Classical Chinese Medicine

herbs“Classical Chinese medicine” (傳統中醫) refers to the system of medicine indigenous to mainland China as it was practiced prior to Mao Zedong’s “Great Proletarian Cultural Revolution” in the 1960’s & 70’s.  It is to be clearly distinguished from so-called “Traditional Chinese medicine” (系統中醫) or “TCM”, which actually translates more accurately to “systematized Chinese medicine” and refers to the system of so-called “traditional” medicine developed subsequently by the communist government which was in reality an effort to “modernize” the classical medicine by subjecting it to various poorly executed attempts at scientific verification and conformation with the principles of conventional Western medicine.

The vast majority of Oriental medicine practitioners active today are graduates of modern TCM colleges, and the few remaining classically-trained practitioners tend to pass on their art one on one through the master-apprentice relationship over many years, not in three or four year University seminars.

In the process of creating modern TCM an attempt was made to correlate classical Chinese medical concepts like “patterns of disharmony” (證候), acupuncture meridians (經脈 / 經絡), qi (氣), jing (精), shen (神), yin & yang (陰陽), etc. to conventional Western notions of gross anatomy, physiology, and pathology.  In the course of this poorly advised project a great deal of classical knowledge was either obscured, garbled or outright discarded.  In addition some select treatment methodologies of the classical medicine were emphasized dramatically out of proportion with their historical roles (such as acupuncture) whereas others were either de-emphasized (such as pulse & tongue diagnosis) or outright discarded (such as qigong therapy).

TCM from its inception was a political creation.  A full academic discussion of this process is beyond the scope of this article, but those interested in a more scholarly treatment are heartily encouraged to peruse Professor Heiner Freuhauf’s outstanding essay here.

It is important to keep in mind that the initial plan, as espoused by representatives of both the Nationalist government of Sun Yatsen (himself a doctor of Western medicine) and subsequently by the Mao Zedong’s Communist government, was to abolish the classical medicine altogether.

However there were two main problems with a plan to completely eradicate the practice of classical Chinese medicine from the country.  First was the incredible support it received from the vast majority of the Chinese citizenry unwilling to abandon their traditional healthcare practices.  Second, attempting to implement a system of conventional Western medicine in a country so large, so heavily populated, so underdeveloped, and frankly so poor was quite simply far too expensive a proposition to undertake.  In the first half of the 20th century the “medicine question” in China remained unresolved.

Notwithstanding a few flip-flops on the issue by Chairman Mao, such as when he contrived the idea encourage traditional forms of healthcare amongst the general populace in order to lessen the country’s dependence on Western medical supplies and equipment from the Soviet Union, or the famous occasion when he became ill himself and called for two classically trained Chinese doctors, it was during his “Cultural Revolution” that the practice of classical Chinese medicine reached perhaps the lowest point in its two millennia history.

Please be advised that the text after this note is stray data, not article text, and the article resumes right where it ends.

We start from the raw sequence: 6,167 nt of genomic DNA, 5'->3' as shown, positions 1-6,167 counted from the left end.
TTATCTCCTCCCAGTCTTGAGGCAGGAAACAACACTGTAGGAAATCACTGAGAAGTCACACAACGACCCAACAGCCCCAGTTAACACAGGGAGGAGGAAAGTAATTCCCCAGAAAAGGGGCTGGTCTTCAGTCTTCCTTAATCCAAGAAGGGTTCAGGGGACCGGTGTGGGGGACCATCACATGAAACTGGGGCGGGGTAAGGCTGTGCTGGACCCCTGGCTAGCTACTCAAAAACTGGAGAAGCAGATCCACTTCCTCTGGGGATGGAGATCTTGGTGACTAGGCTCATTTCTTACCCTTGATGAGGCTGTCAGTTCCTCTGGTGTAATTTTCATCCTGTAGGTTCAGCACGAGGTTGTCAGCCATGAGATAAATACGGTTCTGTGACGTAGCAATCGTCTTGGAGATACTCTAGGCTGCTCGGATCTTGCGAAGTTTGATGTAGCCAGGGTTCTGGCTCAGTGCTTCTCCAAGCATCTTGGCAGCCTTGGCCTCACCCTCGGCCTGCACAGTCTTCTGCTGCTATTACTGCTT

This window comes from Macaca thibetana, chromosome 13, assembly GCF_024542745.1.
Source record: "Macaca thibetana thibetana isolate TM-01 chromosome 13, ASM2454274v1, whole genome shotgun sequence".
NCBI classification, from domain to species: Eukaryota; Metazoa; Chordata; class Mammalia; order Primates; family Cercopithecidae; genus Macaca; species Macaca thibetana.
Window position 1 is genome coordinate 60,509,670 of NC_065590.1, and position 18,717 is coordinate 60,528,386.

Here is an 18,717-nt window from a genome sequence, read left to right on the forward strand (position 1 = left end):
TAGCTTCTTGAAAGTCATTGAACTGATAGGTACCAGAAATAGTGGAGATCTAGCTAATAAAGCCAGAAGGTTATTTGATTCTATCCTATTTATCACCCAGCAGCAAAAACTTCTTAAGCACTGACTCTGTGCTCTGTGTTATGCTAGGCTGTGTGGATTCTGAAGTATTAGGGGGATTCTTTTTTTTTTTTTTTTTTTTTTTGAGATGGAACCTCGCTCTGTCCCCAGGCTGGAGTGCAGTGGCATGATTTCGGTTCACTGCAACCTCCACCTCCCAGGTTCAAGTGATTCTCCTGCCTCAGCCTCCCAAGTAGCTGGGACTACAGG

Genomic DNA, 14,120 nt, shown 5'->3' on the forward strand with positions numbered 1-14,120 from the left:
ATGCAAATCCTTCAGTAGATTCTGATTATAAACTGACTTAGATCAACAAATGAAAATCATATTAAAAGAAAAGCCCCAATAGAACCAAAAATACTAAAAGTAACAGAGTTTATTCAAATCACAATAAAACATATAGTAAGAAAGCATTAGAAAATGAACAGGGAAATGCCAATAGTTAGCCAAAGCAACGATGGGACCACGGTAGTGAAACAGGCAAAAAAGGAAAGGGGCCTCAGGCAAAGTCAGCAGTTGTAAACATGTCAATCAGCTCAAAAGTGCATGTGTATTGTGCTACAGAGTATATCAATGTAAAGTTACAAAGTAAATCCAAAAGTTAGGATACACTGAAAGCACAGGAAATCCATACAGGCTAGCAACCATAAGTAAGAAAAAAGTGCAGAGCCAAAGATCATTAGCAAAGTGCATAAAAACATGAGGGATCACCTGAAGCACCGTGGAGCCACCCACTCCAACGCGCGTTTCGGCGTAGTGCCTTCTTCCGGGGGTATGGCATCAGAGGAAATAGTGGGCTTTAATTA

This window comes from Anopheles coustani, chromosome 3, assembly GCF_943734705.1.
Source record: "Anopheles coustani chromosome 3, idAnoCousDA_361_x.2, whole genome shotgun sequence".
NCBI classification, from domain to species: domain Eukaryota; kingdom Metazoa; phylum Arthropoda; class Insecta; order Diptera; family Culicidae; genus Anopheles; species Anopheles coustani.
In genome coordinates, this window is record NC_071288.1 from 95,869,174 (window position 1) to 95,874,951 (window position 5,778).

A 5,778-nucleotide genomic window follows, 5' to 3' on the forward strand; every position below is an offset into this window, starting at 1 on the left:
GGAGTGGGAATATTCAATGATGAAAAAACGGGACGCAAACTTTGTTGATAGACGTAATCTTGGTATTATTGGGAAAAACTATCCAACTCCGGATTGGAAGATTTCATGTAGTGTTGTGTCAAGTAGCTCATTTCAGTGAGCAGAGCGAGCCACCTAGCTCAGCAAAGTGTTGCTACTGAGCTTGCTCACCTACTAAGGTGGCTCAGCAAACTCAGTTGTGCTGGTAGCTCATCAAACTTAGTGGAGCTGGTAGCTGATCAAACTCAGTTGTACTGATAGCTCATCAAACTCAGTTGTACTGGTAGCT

Chairman Mao wrote that classical Chinese doctors were nothing better than “circus entertainers, snake oil salesman or street hawkers”, and during the Cultural Revolution his “red guards” treated them as such.  Famous classically-trained doctors were imprisoned, tortured, exiled to forced labor camps, and otherwise persecuted in myriad ways along with other intellectuals, religious officials, and any other representatives of the old “feudal” order.  Following in the wake of the devastation of the Cultural Revolution a political decision was made to bring what remained of the classical medicine “up to snuff” by subjecting it to the rigor of scientific investigation and experiment not according to its own theoretical paradigm as outlined in the classical texts, but according to the principles and theories of conventional Western medicine.

The result was the highly modified and often internally inconsistent system upon which was bestowed the name “traditional Chinese medicine” or “TCM”, a system in which classical therapies are often prescribed not in response to classically-recognized patterns of disharmony, but in response to the diagnosis of conventional medical pathologies.  Much of the theoretical framework within which the classical medicine had been practiced for thousands of years was replaced with formulaic “cookbook” lists of prescriptions – for appendicitis take this herb, for high blood pressure stick needles here, etc.

Throughout the history of this regrettable process there have been voices of protest calling for a return to the theoretical foundations of the classical medicine, for a “renaissance” of the way classical medicine was practiced before it was forced to conform itself to a foreign theoretical paradigm.  However the support for a return to what we today like to call “classical Chinese medicine” did not really coalesce into a coherent movement until the late 1990’s/early 2000’s, a period roughly corresponding to the years Dr. Jiang Feng spent primarily in traveling outside of mainland China treating foreign patients.